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Dhwani Krishnan 1G wrote:what is the difference between an anode and cathode?
An anode is negatively charged and contains the oxidation part of a reaction, and electrons flow away from it
A cathode is positively charged and contains the reduction part of the reaction, and electrons flow towards it
The anode and the cathode are deemed right and left just as a formality so you can tell where the reactions are taking place. An anode is the oxidation part of the reaction and the cathode contains the reduction part of the reaction.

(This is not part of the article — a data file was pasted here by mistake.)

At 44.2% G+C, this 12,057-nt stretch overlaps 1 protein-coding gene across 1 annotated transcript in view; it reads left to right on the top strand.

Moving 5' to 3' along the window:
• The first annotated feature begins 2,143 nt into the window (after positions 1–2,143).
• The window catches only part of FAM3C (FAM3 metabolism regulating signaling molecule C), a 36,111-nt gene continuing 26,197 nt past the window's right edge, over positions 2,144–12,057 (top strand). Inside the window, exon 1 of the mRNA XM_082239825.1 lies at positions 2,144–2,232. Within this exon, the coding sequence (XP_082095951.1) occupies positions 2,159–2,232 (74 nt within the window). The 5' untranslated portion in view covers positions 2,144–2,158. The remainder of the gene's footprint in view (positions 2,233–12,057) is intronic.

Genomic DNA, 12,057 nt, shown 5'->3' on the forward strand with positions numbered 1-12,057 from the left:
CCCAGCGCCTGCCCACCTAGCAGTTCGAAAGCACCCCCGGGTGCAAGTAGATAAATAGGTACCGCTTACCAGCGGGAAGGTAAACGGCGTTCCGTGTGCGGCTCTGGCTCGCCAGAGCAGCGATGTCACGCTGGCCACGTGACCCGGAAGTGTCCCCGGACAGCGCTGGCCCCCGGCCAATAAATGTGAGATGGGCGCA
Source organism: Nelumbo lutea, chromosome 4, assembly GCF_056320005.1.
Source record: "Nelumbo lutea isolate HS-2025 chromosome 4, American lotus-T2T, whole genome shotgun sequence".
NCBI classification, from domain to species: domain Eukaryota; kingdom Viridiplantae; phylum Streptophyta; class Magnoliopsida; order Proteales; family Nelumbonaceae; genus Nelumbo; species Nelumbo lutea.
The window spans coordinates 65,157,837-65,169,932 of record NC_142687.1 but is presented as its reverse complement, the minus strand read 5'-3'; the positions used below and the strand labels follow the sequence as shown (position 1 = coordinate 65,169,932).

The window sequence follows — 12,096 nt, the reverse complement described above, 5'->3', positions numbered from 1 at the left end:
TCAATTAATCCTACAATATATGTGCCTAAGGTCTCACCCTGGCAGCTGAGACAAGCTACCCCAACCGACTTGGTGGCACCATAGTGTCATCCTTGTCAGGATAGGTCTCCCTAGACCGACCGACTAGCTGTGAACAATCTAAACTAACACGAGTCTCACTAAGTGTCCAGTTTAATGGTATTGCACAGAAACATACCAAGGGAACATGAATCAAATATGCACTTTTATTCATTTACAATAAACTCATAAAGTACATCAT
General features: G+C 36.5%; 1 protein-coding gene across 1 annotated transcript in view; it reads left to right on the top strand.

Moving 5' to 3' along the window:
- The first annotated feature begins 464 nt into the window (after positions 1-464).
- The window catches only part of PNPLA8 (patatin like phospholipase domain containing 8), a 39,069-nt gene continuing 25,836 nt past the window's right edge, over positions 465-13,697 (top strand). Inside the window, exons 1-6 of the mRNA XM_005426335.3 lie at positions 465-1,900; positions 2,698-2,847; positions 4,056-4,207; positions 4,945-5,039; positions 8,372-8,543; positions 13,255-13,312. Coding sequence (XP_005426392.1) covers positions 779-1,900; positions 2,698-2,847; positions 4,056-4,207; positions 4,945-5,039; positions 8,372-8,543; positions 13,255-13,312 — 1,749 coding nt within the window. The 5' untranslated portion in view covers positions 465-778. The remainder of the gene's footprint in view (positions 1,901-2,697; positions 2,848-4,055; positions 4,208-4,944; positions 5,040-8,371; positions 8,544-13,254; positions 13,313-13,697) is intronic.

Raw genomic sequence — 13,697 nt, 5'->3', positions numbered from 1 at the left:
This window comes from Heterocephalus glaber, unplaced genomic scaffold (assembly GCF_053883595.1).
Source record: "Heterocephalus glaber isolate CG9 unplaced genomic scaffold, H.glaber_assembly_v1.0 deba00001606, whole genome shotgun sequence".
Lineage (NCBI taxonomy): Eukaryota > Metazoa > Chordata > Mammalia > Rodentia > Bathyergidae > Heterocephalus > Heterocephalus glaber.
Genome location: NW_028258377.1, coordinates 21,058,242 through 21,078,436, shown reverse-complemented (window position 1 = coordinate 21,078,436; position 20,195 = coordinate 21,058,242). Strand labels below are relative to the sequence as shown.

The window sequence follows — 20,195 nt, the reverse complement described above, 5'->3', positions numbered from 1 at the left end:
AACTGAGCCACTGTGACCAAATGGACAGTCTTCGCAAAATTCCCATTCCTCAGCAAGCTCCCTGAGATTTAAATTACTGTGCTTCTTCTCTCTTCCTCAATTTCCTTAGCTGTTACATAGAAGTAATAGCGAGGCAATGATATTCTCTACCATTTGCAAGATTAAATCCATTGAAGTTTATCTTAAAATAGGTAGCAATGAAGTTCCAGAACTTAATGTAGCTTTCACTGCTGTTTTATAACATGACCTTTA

One way to remember the left-hand (anode) and right-hand (cathode) electrodes is the acronym AN OIL RIG CAT. This stands for Anode for Oxidation Is Losing elections, while Reduction Is Gaining elections in the Cathode.
The anode is is usually placed on the left side while the cathode is placed on the right side. The anode oxidizes the material present and the cathode reduces the material present. Electrons flow away from the anode and into the cathode.
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